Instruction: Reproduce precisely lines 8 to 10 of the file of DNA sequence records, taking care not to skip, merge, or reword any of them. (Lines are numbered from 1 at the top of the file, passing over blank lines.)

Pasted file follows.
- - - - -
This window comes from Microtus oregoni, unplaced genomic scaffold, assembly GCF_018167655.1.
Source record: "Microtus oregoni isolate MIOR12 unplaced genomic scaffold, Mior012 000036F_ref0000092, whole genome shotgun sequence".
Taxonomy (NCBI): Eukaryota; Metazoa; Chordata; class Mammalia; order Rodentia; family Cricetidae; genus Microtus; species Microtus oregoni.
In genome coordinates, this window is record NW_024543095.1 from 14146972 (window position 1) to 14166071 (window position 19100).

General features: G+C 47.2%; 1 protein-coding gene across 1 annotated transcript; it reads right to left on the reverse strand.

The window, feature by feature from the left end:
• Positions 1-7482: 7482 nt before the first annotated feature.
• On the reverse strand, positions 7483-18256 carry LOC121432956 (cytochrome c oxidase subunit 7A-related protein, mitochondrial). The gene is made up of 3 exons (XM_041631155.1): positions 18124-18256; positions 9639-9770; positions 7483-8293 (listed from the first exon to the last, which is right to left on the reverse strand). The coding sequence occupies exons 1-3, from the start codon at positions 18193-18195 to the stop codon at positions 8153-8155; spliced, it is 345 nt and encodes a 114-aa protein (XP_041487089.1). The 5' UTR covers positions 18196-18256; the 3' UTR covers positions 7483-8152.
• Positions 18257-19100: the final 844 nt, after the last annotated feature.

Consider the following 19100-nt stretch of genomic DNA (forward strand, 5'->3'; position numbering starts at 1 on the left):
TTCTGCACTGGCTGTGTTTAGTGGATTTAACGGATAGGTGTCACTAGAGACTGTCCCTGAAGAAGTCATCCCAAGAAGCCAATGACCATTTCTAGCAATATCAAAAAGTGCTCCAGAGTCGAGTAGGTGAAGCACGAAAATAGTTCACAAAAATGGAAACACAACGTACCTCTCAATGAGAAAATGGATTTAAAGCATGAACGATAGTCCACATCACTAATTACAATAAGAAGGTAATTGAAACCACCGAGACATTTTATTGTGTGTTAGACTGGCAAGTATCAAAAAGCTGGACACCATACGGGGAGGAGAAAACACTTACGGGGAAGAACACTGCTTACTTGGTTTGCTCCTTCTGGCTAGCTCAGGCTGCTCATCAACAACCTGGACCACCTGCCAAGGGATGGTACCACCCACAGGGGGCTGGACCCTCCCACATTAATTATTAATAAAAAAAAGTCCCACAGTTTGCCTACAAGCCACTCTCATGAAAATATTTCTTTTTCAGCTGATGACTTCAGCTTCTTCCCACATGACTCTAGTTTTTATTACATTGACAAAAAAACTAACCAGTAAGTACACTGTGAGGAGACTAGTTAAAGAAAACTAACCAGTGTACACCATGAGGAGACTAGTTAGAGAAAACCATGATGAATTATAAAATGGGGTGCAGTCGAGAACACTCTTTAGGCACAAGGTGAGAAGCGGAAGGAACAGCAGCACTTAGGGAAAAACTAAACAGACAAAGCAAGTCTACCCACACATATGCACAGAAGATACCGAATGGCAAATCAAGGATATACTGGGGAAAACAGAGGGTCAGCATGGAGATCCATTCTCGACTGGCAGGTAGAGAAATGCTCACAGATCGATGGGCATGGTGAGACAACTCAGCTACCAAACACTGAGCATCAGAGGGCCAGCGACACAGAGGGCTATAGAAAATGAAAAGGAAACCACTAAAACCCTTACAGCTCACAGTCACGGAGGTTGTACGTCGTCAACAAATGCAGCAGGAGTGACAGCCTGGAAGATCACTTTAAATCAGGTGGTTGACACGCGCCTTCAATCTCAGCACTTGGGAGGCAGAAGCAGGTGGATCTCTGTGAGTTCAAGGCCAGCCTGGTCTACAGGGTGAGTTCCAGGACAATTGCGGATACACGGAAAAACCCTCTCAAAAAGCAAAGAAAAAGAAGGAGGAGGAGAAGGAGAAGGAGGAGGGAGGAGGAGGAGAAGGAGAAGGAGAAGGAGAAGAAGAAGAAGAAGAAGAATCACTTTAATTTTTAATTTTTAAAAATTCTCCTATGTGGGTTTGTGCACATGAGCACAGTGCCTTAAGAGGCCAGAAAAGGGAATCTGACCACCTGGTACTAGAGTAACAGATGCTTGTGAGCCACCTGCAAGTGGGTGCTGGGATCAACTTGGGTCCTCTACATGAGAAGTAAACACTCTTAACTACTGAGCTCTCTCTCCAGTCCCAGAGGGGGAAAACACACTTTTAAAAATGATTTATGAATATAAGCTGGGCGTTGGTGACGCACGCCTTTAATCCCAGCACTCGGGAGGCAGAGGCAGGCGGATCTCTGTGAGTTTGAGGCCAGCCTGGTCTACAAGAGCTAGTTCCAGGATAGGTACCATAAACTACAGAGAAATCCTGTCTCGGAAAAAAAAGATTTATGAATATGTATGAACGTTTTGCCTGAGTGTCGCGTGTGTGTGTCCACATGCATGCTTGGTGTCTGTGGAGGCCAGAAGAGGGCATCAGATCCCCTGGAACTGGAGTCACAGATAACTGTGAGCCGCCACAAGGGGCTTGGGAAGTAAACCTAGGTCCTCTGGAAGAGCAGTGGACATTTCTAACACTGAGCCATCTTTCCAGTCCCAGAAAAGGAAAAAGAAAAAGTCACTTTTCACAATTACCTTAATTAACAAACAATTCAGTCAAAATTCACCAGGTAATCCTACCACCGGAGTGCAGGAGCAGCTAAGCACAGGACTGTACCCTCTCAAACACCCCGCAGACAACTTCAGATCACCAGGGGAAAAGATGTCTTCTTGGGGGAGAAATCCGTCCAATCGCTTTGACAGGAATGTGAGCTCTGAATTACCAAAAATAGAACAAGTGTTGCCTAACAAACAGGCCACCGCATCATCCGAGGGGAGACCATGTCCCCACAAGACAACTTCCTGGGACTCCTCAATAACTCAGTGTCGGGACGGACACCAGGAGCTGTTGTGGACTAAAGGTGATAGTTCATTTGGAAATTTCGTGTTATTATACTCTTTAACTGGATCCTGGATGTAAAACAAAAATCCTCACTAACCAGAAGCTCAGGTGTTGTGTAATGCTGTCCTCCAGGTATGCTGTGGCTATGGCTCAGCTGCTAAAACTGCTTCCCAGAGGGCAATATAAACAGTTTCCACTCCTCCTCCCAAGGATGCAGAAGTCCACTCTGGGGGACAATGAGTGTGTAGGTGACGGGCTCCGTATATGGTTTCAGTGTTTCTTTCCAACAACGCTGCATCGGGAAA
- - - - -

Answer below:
• On the reverse strand, positions 7483-18256 carry LOC121432956 (cytochrome c oxidase subunit 7A-related protein, mitochondrial). The gene is made up of 3 exons (XM_041631155.1): positions 18124-18256; positions 9639-9770; positions 7483-8293 (listed from the first exon to the last, which is right to left on the reverse strand). The coding sequence occupies exons 1-3, from the start codon at positions 18193-18195 to the stop codon at positions 8153-8155; spliced, it is 345 nt and encodes a 114-aa protein (XP_041487089.1). The 5' UTR covers positions 18196-18256; the 3' UTR covers positions 7483-8152.
• Positions 18257-19100: the final 844 nt, after the last annotated feature.

Consider the following 19100-nt stretch of genomic DNA (forward strand, 5'->3'; position numbering starts at 1 on the left):